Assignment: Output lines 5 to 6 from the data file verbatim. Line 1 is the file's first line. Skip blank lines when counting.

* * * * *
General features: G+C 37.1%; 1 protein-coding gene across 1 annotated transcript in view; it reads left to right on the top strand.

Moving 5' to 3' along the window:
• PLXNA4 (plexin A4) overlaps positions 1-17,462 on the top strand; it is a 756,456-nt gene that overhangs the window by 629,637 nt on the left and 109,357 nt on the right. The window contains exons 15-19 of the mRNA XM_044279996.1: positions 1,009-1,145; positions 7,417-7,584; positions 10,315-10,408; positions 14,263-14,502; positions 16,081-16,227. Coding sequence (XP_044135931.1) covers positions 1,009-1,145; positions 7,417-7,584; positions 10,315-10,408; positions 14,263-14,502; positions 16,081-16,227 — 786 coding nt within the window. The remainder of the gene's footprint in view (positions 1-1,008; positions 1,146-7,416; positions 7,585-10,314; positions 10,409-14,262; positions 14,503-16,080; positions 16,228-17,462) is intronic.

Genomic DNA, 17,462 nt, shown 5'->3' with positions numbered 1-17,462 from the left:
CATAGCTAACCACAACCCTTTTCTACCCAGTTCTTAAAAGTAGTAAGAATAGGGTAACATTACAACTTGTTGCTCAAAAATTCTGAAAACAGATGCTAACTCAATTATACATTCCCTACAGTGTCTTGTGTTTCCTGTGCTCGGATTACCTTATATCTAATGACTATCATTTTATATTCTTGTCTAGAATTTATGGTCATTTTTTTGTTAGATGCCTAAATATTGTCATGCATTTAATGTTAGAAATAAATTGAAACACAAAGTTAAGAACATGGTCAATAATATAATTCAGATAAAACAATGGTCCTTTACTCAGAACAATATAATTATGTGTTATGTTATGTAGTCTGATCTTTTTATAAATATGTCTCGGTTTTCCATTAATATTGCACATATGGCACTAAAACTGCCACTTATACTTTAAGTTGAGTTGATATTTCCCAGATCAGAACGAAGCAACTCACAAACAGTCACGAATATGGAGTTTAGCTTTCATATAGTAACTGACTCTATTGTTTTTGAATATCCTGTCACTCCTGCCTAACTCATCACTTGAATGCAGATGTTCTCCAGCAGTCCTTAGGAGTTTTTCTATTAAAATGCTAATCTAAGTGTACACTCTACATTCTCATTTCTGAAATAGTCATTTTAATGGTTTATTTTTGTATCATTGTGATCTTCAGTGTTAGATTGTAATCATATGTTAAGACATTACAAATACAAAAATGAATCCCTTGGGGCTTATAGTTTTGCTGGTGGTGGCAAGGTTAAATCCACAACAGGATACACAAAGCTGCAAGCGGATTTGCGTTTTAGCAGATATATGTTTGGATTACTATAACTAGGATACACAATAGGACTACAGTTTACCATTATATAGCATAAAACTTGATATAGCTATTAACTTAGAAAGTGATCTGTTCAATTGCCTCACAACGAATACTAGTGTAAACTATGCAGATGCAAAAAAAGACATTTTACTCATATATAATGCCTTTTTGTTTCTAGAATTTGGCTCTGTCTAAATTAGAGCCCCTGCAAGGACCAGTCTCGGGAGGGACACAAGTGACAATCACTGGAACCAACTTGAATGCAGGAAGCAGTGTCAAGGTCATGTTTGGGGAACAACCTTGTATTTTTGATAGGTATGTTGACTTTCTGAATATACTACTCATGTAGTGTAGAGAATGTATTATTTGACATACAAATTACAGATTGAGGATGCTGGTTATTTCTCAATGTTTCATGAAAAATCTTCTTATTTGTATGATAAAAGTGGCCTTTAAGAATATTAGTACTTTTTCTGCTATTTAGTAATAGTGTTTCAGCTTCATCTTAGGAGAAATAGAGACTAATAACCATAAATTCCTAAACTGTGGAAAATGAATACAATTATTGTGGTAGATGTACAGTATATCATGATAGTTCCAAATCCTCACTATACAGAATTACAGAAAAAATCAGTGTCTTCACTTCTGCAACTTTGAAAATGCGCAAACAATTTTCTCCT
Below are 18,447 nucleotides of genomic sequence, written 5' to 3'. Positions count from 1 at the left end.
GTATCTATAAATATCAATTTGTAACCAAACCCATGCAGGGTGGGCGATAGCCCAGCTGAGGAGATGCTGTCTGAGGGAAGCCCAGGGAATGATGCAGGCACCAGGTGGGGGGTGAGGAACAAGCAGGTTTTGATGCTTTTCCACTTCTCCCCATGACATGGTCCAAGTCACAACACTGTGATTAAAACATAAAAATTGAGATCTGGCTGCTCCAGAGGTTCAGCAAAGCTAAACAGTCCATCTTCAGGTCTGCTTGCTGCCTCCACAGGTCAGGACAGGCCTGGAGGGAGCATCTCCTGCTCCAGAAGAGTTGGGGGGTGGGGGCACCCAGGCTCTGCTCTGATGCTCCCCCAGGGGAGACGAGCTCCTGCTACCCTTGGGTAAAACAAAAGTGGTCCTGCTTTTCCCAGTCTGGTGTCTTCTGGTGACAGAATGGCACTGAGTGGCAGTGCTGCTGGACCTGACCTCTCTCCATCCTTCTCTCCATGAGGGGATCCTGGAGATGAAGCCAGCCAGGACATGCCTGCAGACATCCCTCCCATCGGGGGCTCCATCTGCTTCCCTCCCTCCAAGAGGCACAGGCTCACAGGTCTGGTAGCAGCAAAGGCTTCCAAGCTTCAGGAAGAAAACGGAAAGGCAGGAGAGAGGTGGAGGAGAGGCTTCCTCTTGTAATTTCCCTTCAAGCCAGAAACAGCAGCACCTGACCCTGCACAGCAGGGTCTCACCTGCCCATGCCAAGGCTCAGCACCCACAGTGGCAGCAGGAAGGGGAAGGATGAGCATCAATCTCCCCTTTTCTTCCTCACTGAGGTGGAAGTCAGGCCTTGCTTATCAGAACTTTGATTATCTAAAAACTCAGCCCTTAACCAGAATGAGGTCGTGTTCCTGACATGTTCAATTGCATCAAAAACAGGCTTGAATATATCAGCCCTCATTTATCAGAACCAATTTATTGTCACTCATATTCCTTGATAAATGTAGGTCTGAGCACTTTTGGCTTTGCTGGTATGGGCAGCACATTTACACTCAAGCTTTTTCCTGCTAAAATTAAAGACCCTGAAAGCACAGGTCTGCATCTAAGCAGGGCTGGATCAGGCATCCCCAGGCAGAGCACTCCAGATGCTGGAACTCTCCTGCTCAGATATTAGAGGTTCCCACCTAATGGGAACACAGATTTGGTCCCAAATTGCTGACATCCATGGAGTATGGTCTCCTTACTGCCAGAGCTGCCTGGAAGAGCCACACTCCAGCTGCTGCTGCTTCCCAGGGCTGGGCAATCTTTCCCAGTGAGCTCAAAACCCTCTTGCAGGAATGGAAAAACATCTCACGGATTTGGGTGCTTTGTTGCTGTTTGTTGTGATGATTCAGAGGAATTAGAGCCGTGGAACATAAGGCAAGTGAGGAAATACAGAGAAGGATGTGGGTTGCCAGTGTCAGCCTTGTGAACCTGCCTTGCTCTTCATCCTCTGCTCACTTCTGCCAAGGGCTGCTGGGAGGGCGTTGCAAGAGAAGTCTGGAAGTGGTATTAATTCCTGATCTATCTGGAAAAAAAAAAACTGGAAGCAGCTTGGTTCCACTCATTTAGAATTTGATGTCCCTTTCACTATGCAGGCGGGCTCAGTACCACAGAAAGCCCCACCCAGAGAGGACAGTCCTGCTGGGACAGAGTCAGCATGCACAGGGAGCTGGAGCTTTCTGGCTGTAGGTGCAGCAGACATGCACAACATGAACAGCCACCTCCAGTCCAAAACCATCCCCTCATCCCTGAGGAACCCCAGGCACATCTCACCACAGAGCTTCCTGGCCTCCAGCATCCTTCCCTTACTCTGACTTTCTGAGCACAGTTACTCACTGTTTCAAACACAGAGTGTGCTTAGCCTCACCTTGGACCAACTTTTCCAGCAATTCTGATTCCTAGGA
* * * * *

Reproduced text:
CATAGCTAACCACAACCCTTTTCTACCCAGTTCTTAAAAGTAGTAAGAATAGGGTAACATTACAACTTGTTGCTCAAAAATTCTGAAAACAGATGCTAACTCAATTATACATTCCCTACAGTGTCTTGTGTTTCCTGTGCTCGGATTACCTTATATCTAATGACTATCATTTTATATTCTTGTCTAGAATTTATGGTCATTTTTTTGTTAGATGCCTAAATATTGTCATGCATTTAATGTTAGAAATAAATTGAAACACAAAGTTAAGAACATGGTCAATAATATAATTCAGATAAAACAATGGTCCTTTACTCAGAACAATATAATTATGTGTTATGTTATGTAGTCTGATCTTTTTATAAATATGTCTCGGTTTTCCATTAATATTGCACATATGGCACTAAAACTGCCACTTATACTTTAAGTTGAGTTGATATTTCCCAGATCAGAACGAAGCAACTCACAAACAGTCACGAATATGGAGTTTAGCTTTCATATAGTAACTGACTCTATTGTTTTTGAATATCCTGTCACTCCTGCCTAACTCATCACTTGAATGCAGATGTTCTCCAGCAGTCCTTAGGAGTTTTTCTATTAAAATGCTAATCTAAGTGTACACTCTACATTCTCATTTCTGAAATAGTCATTTTAATGGTTTATTTTTGTATCATTGTGATCTTCAGTGTTAGATTGTAATCATATGTTAAGACATTACAAATACAAAAATGAATCCCTTGGGGCTTATAGTTTTGCTGGTGGTGGCAAGGTTAAATCCACAACAGGATACACAAAGCTGCAAGCGGATTTGCGTTTTAGCAGATATATGTTTGGATTACTATAACTAGGATACACAATAGGACTACAGTTTACCATTATATAGCATAAAACTTGATATAGCTATTAACTTAGAAAGTGATCTGTTCAATTGCCTCACAACGAATACTAGTGTAAACTATGCAGATGCAAAAAAAGACATTTTACTCATATATAATGCCTTTTTGTTTCTAGAATTTGGCTCTGTCTAAATTAGAGCCCCTGCAAGGACCAGTCTCGGGAGGGACACAAGTGACAATCACTGGAACCAACTTGAATGCAGGAAGCAGTGTCAAGGTCATGTTTGGGGAACAACCTTGTATTTTTGATAGGTATGTTGACTTTCTGAATATACTACTCATGTAGTGTAGAGAATGTATTATTTGACATACAAATTACAGATTGAGGATGCTGGTTATTTCTCAATGTTTCATGAAAAATCTTCTTATTTGTATGATAAAAGTGGCCTTTAAGAATATTAGTACTTTTTCTGCTATTTAGTAATAGTGTTTCAGCTTCATCTTAGGAGAAATAGAGACTAATAACCATAAATTCCTAAACTGTGGAAAATGAATACAATTATTGTGGTAGATGTACAGTATATCATGATAGTTCCAAATCCTCACTATACAGAATTACAGAAAAAATCAGTGTCTTCACTTCTGCAACTTTGAAAATGCGCAAACAATTTTCTCCT
Below are 18,447 nucleotides of genomic sequence, written 5' to 3'. Positions count from 1 at the left end.